UK court says beer baron Vijay Mallya should be extradited to India
Posted December 10, 2018 9:55 a.m. EST
(CNN) — Business tycoon Vijay Mallya should be extradited from the United Kingdom to India to face fraud charges, a London court ruled Monday.
The decision was confirmed by R. K. Gaur, a spokesperson for India's Central Bureau of Investigation. The extradition must also be approved by the UK Secretary of State.
Mallya, who was once known as the "King of Good Times," has waged an extended court battle to avoid extradition to India, where he has been charged with fraud and money laundering.
The beer baron took over as chairman of his father's United Breweries Group — known for India's hugely popular Kingfisher Beer — in 1983, and eventually poured money into a Formula 1 team and Indian Premier League cricket.
But the case against him is centered around Kingfisher Airlines, the carrier he founded that went bust six years ago.
He's being pursued by 17 Indian banks, who are trying to recover an estimated $1.3 billion in loans to Kingfisher Airlines. He has been charged by Indian investigators with diverting money from one of those loans into other assets and businesses and misleading his creditors. Mallya has repeatedly denied the charges.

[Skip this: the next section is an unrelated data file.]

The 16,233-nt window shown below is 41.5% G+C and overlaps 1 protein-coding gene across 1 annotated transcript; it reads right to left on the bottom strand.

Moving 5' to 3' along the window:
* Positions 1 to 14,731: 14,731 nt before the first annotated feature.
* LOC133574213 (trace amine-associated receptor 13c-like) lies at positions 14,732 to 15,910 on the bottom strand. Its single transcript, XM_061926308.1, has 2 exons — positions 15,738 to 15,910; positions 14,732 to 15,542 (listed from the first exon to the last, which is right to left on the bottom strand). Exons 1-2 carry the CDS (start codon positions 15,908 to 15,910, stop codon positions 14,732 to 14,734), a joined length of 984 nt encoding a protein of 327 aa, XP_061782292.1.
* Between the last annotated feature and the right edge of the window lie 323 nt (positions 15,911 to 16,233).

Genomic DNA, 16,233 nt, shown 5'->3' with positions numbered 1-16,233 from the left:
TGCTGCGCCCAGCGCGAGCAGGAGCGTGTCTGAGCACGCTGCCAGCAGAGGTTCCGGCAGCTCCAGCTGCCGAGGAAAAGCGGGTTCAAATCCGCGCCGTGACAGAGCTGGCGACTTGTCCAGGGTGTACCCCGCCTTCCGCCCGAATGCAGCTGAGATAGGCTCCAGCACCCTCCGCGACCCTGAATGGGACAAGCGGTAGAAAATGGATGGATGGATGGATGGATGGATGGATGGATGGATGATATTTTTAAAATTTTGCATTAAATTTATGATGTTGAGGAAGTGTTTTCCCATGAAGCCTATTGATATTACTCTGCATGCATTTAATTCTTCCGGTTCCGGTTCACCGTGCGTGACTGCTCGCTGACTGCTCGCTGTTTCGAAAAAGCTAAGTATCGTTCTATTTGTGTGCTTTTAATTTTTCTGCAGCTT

"With respect where have I defrauded Banks? I did not borrow a single rupee," he said in a tweet on December 6. "The borrower was Kingfisher Airlines. Money was lost due to a genuine and sad business failure. Being held as guarantor is not fraud."
The banks asked India's Supreme Court to prevent Mallya from leaving the country in March 2016, but he had already departed for the United Kingdom.
Mallya denied fleeing his debts at the time, referring to allegations that he was absconding as "rubbish." India revoked his passport in April 2016.
Indian finance minister Arun Jaitley on Monday welcomed the court's decision on Mallya.
"Great Day for India. No one who cheats India will go scot free. The Judgement of UK's Court is welcome," he said on Twitter.
Mallya told reporters outside the court that he would continue to pursue the case in the United Kingdom.
"I have my rights," he said. "My legal team will consider various options and then I will decide going forward."